For a while, Delaney’s classmates didn’t seem to notice anything different about her. A classroom aide helped her with writing and art projects, and everyone played together at recess. “It’s like this little cushioning of a couple years where nobody has a clue—everybody’s seen as equal,” Emily says. After school, Delaney would come home and watch Finding Nemo, her afternoon treat, and when she misbehaved one day, Emily threatened to take it away. “If you do that again, you’re not watching Nemo,” she said. She’d never punished Delaney before. “It worked,” she says with a smile. “I remember saying to Mark, ‘She understands consequences!’ I remember celebrating that.”
On a Sunday morning in October near the football field at Georgetown Prep in North Bethesda, a young man named Josh is reciting the Special Olympics athlete’s oath. He’s here for the Inspiration Walk, which raises money for the Montgomery County chapter of Special Olympics Maryland.
“Let me win,” he says slowly, the crowd repeating after him. Delaney mouths the words. “But if I cannot win, let me be brave in the attempt.”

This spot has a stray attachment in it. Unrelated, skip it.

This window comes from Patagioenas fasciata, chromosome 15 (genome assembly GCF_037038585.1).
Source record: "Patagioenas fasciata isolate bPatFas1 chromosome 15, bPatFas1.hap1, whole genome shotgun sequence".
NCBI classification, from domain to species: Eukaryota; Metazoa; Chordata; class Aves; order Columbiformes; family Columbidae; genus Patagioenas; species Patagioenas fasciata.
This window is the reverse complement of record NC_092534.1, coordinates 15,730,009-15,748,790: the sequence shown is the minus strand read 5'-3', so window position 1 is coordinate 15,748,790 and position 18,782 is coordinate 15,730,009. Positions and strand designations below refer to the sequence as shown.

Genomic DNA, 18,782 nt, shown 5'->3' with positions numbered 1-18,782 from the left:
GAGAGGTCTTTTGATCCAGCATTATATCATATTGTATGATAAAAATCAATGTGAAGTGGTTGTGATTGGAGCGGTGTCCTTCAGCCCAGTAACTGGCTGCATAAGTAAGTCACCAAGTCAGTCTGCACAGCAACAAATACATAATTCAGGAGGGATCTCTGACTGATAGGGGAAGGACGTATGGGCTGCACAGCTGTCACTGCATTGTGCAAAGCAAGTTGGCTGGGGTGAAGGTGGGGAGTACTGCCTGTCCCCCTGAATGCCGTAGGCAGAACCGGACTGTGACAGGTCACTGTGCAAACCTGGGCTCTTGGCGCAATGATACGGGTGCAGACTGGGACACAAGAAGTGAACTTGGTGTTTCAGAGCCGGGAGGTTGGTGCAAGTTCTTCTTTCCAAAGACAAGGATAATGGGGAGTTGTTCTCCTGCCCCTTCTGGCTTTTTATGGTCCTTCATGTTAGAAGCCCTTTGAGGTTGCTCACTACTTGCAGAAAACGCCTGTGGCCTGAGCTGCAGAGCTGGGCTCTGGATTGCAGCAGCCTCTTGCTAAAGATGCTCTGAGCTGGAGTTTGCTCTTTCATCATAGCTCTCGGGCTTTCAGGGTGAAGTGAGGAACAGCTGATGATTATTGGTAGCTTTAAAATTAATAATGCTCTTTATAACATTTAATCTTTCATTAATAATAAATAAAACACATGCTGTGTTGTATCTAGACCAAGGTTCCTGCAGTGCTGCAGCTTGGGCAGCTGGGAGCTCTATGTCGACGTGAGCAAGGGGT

As the runners and walkers get ready for the 2K, Delaney and the other JOY cheerleaders, who are part of the Special Olympics Montgomery County competitive squad, make their way to the field to line up along the rope. “Girls, let’s spread out a little bit so we [don’t] hit each other with our poms,” a coach says. Players from the Georgetown Prep football team are volunteering at the race—jogging alongside the athletes to help them get to the finish line—and Delaney recognizes one of them, a boy her dad used to coach, and gives him a fist bump. “I know him,” she proudly tells a friend.
“Come on, T. You got ’em, number 9!” she yells before the race has even started. She’s here to cheer on athletes with special needs, but she’s focused on the varsity quarterback. “Run fast, like you’re in shape!”
Events like this used to be tough for Delaney. Almost every time she’d cheer in public she’d fall apart at the end and cling to Emily. But over time she’s developed more confidence. She puts on her navy and gold uniform for practice at least once a week—and a different outfit for her Shockwaves team—and hangs her medals near her hair bows in her bedroom. “All the JOY cheerleaders go to competitions,” she explains. “They say: ‘Introducing the one and only JOY cheerleaders,’ and we get up and we go crazy.”